- Superb front-channel sound for home theater or whole-house audio
- Compatibility with NetStreams whole-house systems
- MDF baffles for superior acoustic performance
- Atlantic Exclusive DVC control, directs sound electronically, not mechanically
- LRT wide-dispersion tweeter for better sound coverage
- Simple, tried-and-true frame baffle installation (Frame/grilles sold separately)
- Both models well-suited for surround channel use in 5.1 or 7.1 systems
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|Overall Dimensions (W x H x D)
||9 1/4" x 17 3/4" x 3 7/8"D (236 x 449 x 100mm)
||10 13/16 x 19 x 3 7/8" (274 x 484 x 100mm)|
|Cut-out Dimensions (W x H)
||8 1/2 x 16 1/2 (216 x 420mm)
||9 5/8 x 17 7/8 (245 x 454mm)|
6 1/2" (165mm) GLH* woofer
1" (25mm) soft dome tweeter
(2) 6 1/2" (165mm) GLH* woofers
1" (25mm) soft dome tweeter
||53 - 20kHz +/- 3dB
||47 - 20kHz +/- 3dB|
|Optional New Construction Mounting Bracket
* Graphite Loaded Homopolymer
Atlantic Technology reserves the right to change specifications or appearance at any time without notice.
IWTS- 7 and 14 LCR-IP
The IWTS-7 and 14 LCR-IP represent an entirely new approach to medium-priced in-wall speakers. We've thrown out all the old ways of doing things, and started fresh.
First of all, these speakers do not use conventional plastic baffles. While plastic is a perfectly acceptable material for modestly-priced speakers, it has no place on the materials roster of a premium-performance loudspeaker. Look at the cabinets of the best audiophile free-standing speakers: they're made out of resonant-free MDF, and for good reason. MDF gives the drivers a very solid "footing" from which to launch their acoustic energy. All the drivers' sound is sent cleanly into the room, and none is wasted as extraneous panel vibration.
The second thing that sets these speakers apart is their use of Atlantic's Low Resonance Tweeter LRT(tm). In-wall speakers tend to be mounted high up on the wall, above the sightline. Yet a seated listener's ears are only 35-40 inches above the floor. To compensate, other companies use some variation of a mechanical "pivot" device to try to aim the tweeter down at the listeners. This is a bad idea for two reasons: First, conventional tweeters don't play the directionally-important midrange frequencies. They only play the upper treble. The woofer--mounted far above the listener's head--plays the midrange and beams it like a flashlight over your ears. So you can angle the tweeter down all you want, but the important midrange vocals and on-screen effects stay frustratingly out of direct earshot.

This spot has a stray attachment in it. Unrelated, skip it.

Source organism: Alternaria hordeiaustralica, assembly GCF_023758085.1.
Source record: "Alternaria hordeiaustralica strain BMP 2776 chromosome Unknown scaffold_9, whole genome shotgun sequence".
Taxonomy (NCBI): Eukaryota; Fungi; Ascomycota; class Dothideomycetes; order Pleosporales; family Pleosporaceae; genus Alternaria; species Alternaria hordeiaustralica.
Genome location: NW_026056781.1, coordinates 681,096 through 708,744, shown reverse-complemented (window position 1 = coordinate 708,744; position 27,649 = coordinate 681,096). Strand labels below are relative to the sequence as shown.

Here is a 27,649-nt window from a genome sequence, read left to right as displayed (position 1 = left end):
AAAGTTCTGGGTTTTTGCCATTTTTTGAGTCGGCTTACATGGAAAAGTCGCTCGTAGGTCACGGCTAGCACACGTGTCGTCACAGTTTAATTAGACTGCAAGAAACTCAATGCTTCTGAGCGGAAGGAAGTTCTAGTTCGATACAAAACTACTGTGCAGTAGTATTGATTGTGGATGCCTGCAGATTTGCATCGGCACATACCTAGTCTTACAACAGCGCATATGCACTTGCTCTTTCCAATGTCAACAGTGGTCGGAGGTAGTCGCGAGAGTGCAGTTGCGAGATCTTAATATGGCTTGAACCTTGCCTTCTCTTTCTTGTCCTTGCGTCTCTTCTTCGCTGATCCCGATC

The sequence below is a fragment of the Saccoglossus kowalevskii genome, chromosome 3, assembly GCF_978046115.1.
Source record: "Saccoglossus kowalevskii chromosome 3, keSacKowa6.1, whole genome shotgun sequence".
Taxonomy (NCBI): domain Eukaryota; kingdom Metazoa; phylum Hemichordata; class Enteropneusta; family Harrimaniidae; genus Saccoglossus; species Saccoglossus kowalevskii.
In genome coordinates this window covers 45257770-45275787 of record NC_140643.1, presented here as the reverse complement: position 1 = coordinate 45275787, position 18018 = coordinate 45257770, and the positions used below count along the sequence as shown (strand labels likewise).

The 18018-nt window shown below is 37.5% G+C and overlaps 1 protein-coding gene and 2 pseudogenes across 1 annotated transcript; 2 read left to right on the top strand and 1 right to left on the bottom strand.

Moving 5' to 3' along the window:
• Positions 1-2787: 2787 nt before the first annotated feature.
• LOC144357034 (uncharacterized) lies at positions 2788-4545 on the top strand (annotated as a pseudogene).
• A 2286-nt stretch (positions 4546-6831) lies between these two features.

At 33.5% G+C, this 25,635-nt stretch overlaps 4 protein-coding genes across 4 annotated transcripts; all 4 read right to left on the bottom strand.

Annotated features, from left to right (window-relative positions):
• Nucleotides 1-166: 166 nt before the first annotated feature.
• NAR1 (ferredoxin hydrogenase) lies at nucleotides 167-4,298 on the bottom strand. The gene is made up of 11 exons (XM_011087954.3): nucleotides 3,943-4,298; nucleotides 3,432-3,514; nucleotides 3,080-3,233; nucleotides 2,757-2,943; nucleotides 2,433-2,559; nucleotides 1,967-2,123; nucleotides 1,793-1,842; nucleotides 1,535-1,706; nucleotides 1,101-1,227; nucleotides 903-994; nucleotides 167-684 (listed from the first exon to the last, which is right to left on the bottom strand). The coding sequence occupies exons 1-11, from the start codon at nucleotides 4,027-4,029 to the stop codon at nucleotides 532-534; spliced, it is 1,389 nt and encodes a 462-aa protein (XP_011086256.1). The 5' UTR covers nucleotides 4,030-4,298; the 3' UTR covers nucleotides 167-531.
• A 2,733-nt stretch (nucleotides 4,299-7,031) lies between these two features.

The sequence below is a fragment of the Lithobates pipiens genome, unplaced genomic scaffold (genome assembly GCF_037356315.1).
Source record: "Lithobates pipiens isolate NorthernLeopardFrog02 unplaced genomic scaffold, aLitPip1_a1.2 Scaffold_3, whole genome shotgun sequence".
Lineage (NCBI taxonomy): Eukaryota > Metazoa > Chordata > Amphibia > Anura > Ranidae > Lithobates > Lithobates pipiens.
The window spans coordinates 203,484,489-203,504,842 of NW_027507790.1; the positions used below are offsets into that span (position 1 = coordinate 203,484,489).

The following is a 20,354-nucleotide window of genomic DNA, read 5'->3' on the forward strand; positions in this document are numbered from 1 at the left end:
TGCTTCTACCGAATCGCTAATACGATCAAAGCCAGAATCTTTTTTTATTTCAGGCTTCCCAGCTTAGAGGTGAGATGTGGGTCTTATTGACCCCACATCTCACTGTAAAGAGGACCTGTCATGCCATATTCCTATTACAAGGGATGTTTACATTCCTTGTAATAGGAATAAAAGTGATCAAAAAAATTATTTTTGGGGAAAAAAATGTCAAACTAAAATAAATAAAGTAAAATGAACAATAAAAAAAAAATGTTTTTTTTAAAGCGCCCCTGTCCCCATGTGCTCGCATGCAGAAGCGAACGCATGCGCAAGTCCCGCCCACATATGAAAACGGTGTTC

The other bad thing about a so-called "pivoting tweeter" is that when you swivel it, you introduce a ledge that physically interferes with the tweeter's output. This diffraction causes acoustic "smearing" that blurs the clear transmission of the treble tones.
Our Low Resonance Tweeter solves these problems completely. By using a drawn-aluminum rear chamber, we've lowered the tweeter's resonant frequency by more than an octave, allowing it to respond far down into the midrange. This means the tweeter--not the woofer--handles the upper midrange. Since small tweeters have much wider dispersion than large woofers, the IWTS-7 and 14 LCR sound great, even when they're mounted high above ear level.
By carefully manipulating the crossover design, our engineers have discovered how to actually direct the sound up or down electronically--without mechanical pivot devices. Therefore, in addition to the already wide dispersion of the LRT, if it's necessary to direct the sound down even further, the Directional Vector Control will do it without any drawbacks or mechanically-induced interference.
The IWTS-14 LCR is what we call a 2 1/2-way design: Both woofers handle the bass for great power-handling and high output, but one rolls off quickly and the other one continues on up to meet the tweeter. Having only one woofer play into the midrange results in cleaner sound than if both played in the midrange, and it also optimizes the operation of the Directional Vector Control.